Wednesday, November 10, 2010

Yet another NAFTA success story: More Iowa jobs move to Mexican border

I'm not the only Iowan moving to the U.S.-Mexico border.

from Radio Iowa:

Electrolux Home Products is announcing the first phase of layoffs related to the closure of its laundry products plant in Webster City. Manufacturing at the Laundry Center products will cease by the end of December resulting in the termination of approximately 295 positions.

The El Paso Times says that those jobs are moving to Juarez. "An unspecified number of jobs will be shifted to Mexico by the end of this year and in early 2010."

Layoffs have started in Webster City and all the jobs in Iowa will be terminated by March 2011, says the El Paso Times. Production in the Jefferson, Iowa, plant will end in January 2011.

So...corporate profits: UP! Stock options: UP! Yet another NAFTA "success story!" ...Not!

Meanwhile, I'll be looking for more fellow Iowans to relocate to the U.S.-Mexico border. Maybe we can form an Iowa Hawkeye/Cyclone fan club and watch upcoming bowl games together!?! You never know.


Photo credit: El Paso Times, file photo of Electrolux plant in Juarez

5 comments:

Beach Bum said...

Yeah, I had a buddy in the National Guard who worked at a plant that made all sorts of graduation stuff from rings to caps and gowns. He was sent down to Mexico to "help" get the plant down there up and running and the company assured his team their jobs were in no danger.

After a few months they returned, got plenty of backslaps with the suits saying they did a great job, and another month later they got the notice the American plant was closing. The messed up thing is that just a few years later the Mexico plant was moved to China.

Border Explorer said...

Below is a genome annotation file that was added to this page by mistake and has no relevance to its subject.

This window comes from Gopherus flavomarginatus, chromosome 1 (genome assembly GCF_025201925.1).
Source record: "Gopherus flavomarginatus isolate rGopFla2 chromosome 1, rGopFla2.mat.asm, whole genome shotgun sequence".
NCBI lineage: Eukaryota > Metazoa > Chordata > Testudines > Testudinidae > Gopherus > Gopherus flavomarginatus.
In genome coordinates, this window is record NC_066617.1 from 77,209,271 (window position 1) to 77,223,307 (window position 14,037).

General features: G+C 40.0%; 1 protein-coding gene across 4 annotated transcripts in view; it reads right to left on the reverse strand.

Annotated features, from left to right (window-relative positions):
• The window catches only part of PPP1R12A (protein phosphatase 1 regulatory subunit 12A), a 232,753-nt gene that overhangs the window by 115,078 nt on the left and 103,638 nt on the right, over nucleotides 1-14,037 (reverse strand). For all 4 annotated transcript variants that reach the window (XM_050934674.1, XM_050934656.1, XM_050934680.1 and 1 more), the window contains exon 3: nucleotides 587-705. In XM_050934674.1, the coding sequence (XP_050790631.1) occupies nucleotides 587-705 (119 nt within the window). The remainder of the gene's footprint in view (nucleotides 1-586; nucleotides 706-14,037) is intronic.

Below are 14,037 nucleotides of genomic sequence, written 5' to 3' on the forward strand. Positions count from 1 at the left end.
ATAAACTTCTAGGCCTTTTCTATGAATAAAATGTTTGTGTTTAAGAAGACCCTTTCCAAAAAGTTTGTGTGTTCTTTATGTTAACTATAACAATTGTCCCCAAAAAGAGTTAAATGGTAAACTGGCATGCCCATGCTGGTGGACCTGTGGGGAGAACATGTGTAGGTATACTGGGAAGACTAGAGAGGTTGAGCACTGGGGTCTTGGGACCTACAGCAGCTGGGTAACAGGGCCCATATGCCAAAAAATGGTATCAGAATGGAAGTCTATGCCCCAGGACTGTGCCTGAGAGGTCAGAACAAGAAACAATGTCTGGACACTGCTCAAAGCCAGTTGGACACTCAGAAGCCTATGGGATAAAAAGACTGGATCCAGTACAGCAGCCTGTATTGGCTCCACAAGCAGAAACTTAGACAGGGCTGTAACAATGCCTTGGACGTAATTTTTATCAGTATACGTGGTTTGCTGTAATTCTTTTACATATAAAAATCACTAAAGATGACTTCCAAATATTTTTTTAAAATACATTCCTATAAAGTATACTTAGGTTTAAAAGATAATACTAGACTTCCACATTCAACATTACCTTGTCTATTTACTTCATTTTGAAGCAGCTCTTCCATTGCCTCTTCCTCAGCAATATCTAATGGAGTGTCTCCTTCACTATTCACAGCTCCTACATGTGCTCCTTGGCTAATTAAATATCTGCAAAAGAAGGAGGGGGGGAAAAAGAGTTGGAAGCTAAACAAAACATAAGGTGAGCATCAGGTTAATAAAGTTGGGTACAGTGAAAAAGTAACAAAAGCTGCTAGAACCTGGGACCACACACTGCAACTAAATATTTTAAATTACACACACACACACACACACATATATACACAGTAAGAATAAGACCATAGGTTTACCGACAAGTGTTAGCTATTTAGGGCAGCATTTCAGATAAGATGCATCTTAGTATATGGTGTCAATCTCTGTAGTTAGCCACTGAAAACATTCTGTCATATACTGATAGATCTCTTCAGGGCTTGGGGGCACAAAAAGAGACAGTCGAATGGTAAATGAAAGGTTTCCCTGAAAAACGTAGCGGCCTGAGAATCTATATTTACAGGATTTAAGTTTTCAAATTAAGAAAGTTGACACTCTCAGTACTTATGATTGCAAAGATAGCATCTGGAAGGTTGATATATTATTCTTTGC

Ouch!! That is a story full of pain. This whole system is a plutocracy with the rich running the show. The rest of us are their pawns. wow.

Dada said...

Well, it's just a part of what seems a vicious circle, but if the folks of Webster City, IA and the surrounding 8 county area were to step back and take another look at the *Big Picture* they'd realize they will be among the beneficiaries of this "move just down the road."

*Profits* for Electrolux this last reporting quarter were woefully sagging, so in a desperate attempt to bolster those *profits* they are moving the rest of its IA operations out of the US and its economic recession (*depression* to increasingly more and more) to Juarez where unemployment is at 20% and people are eager and grateful to work subsistence wages. (Think of it simply as leveling the labor field by corporate hqs.)

But out-of-work-to-be Iowans and all Americans will soon reap the benefits of Electrolux's move by buying cheaper washers and clothes dryers they couldn't afford when they themselves were building 'em.

*WIN-WIN!* Everybody wins. *Free* trade is bolstered while flagging profits and *free labor* thrives and displaced Iowan workers can show off their new refrigerators bought with their unemployment and welfare checks to their envious neighbors!

(Dada note: Unmentioned in above is the benefit that will be reaped by unsuspecting El Pasoans -- the increased diversity from an influx mid-western corn huskers! I'm already exploring the possibility of a winter league team at Bowl El Paso!)

Border Explorer said...

I'm feeling much better about this big move now, so thanks a lot, Dada. (Or muchas gracias, as we Iowans at Electrolux say these days.) BTW, maybe Electrolux will be hiring some marketing positions on the border. You would be well qualified to consideration such a job offer! Heck, you might even get a trip to China out of the deal! AND some shiny new appliances. Think about it!! You'd be so good!

Dava Castillo said...

My heart goes out to the Iowans who will be suffering from the bad decisions by Electrolux. Actions like this fuel the discord between Mexico and the U.S., and American companies don't appear to accept any of the blame for a portion of the discontent with immigration policies. Instead of closing factories, they should be chosing methods to share manufacturing. At least some of the auto industry while going to Mexico have maintained a portion, like parts manufacturing, here. There are ways for both countries to thrive, and industry could be responsible partners.

And if they won't do it themselves, then let government regulations do it for them. This administration for example directed federally funded domestic steel contracts to have at least one half the steel come from American companies.